The original McLaren F1 press release in full - Every detail of the incredible V12 supercar - McLaren F1 ground effect
As McLaren re-publishes the full, original 1992 press release for its F1 supercar, it's a perfect time to celebrate the F1, we think
BY DIRECTING AIRFLOW BENEATH THE WORKING UNDERFLOOR, AIRSTREAM IS HARNESSED TO GENERATE POWERFUL, STABILISING DOWNFORCE
The McLaren F1 is the world’s first production car to feature full ground-effect aerodynamics with fan assistance.
By careful management of airflow between the McLaren F1’s underfloor and the moving road surface beneath, powerful aerodynamic forces can be harnessed – as in Formula 1 – for the driver’s benefit.
Management of this airflow regime has come to be known as a ‘ground-effect’ aerodynamic system.
Airflow beneath the car is compressed against the underlying roadway and then released through an expanding-section exit channel at the car’s tail – the curving underfloor surface of which is known as the ‘diffuser’. As airflow velocity has been accelerated through this underfloor ‘venturi’ system, so the pressure within it falls, and this low pressure area may then be harnessed as ‘downforce’ to suck the moving car bodily down against the roadway.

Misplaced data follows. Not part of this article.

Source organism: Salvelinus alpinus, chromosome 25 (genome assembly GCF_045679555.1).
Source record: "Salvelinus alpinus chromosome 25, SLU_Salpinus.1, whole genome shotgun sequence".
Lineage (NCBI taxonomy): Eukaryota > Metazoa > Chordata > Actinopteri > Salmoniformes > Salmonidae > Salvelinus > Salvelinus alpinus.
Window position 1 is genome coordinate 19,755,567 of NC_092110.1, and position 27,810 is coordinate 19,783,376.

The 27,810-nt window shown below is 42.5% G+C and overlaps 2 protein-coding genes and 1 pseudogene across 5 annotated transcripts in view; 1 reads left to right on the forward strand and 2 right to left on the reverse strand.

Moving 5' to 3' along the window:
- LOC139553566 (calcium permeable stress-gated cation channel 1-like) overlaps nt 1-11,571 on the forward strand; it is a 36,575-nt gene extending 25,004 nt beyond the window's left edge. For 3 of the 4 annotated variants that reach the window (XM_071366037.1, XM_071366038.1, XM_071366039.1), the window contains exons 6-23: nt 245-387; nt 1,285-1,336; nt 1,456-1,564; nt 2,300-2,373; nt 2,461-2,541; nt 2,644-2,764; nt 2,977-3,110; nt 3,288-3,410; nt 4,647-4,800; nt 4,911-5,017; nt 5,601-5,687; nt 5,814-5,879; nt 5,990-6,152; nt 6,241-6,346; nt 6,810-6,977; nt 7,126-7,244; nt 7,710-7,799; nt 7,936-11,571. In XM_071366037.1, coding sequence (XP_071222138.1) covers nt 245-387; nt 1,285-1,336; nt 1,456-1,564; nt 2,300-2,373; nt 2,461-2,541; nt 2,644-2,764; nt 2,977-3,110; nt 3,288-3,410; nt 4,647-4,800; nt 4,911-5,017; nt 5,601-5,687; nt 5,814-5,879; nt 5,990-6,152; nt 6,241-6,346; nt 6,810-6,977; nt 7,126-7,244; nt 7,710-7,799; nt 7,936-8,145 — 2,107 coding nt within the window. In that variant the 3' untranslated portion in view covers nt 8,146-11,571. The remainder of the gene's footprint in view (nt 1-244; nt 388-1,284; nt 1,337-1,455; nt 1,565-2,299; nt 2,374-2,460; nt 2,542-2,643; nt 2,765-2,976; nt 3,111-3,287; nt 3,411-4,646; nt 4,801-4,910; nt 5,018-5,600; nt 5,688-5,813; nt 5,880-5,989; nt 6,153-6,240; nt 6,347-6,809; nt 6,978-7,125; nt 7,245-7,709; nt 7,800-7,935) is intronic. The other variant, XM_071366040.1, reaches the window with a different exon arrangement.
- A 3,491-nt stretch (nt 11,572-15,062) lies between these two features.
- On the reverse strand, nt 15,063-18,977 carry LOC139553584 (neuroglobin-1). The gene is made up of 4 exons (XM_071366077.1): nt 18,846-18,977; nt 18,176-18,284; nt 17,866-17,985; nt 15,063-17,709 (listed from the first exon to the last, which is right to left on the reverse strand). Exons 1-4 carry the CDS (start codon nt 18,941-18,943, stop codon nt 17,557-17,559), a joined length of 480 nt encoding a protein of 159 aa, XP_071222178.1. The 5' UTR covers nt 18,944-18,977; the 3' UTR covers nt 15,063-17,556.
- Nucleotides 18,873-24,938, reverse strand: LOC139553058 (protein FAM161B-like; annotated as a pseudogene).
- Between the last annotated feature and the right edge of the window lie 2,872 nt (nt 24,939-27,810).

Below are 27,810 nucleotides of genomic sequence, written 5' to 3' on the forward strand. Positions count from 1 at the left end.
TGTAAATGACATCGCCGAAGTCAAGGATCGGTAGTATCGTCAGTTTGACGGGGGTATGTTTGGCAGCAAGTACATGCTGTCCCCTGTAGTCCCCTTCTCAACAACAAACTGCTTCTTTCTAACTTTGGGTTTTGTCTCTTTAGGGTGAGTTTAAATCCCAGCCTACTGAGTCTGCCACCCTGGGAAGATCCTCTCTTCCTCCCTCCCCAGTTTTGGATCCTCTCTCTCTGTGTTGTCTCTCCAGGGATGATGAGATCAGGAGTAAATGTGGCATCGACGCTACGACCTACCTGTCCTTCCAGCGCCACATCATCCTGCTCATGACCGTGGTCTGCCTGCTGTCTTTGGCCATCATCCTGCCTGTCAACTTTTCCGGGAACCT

In 1978 Gordon Murray stunned the Formula 1 racing world by creating the Swedish Grand Prix-winning Brabham BT46B ‘Fan Car’ driven by Niki Lauda, which generated massive aerodynamic downforce in part by fan assistance. Formula 1 rules were quickly altered to dismiss such devices!
Now, with the McLaren F1 project governed only by comparatively liberal international road-car regulations, that ‘Fan Car’ theme is to some extent being re-introduced.
A complex three-part rear diffuser beneath the F1’s tail incorporates a central single surface and two reflex shapes each side generate sufficient downforce to overcome the car’s natural aerodynamic lift.
Simultaneously, two powerful electric fans remove boundary layer air from the rolled S-wave of ‘reflex’ diffuser sections, helping to control movement of the Centre of Pressure – the truly significant aerodynamic factor affecting vehicle stability and handling.
- 1The original McLaren F1 press release in full - Every detail of the incredible V12 supercar
- 2The McLaren F1
- 4For the driver
- 5History of McLaren
- 6McLaren today
- 7McLaren F1 design concept
- 8McLaren F1 chassis and structure
- 9The chassis
- 10McLaren F1 suspension and steering
- 11McLaren F1 braking systems
- 12McLaren F1 wheels and tyres
- 13McLaren F1 styling
- 14McLaren F1 aerodynamic concept
- 15McLaren F1 ground effect - currently reading
- 16McLaren F1 centre of pressure control
- 17McLaren F1 engine and transmission
- 18McLaren F1 engine
- 19McLaren F1 transmission
- 20McLaren F1 electronics
- 21McLaren F1 ergonomics
- 22McLaren F1 interior
- 23McLaren F1 equipment
- 24McLaren F1 glass
- 25McLaren F1 audio system
- 26McLaren F1 finish
- 27McLaren F1 craftsmanship
- 28McLaren F1 specification
- 29McLaren F1 technical specification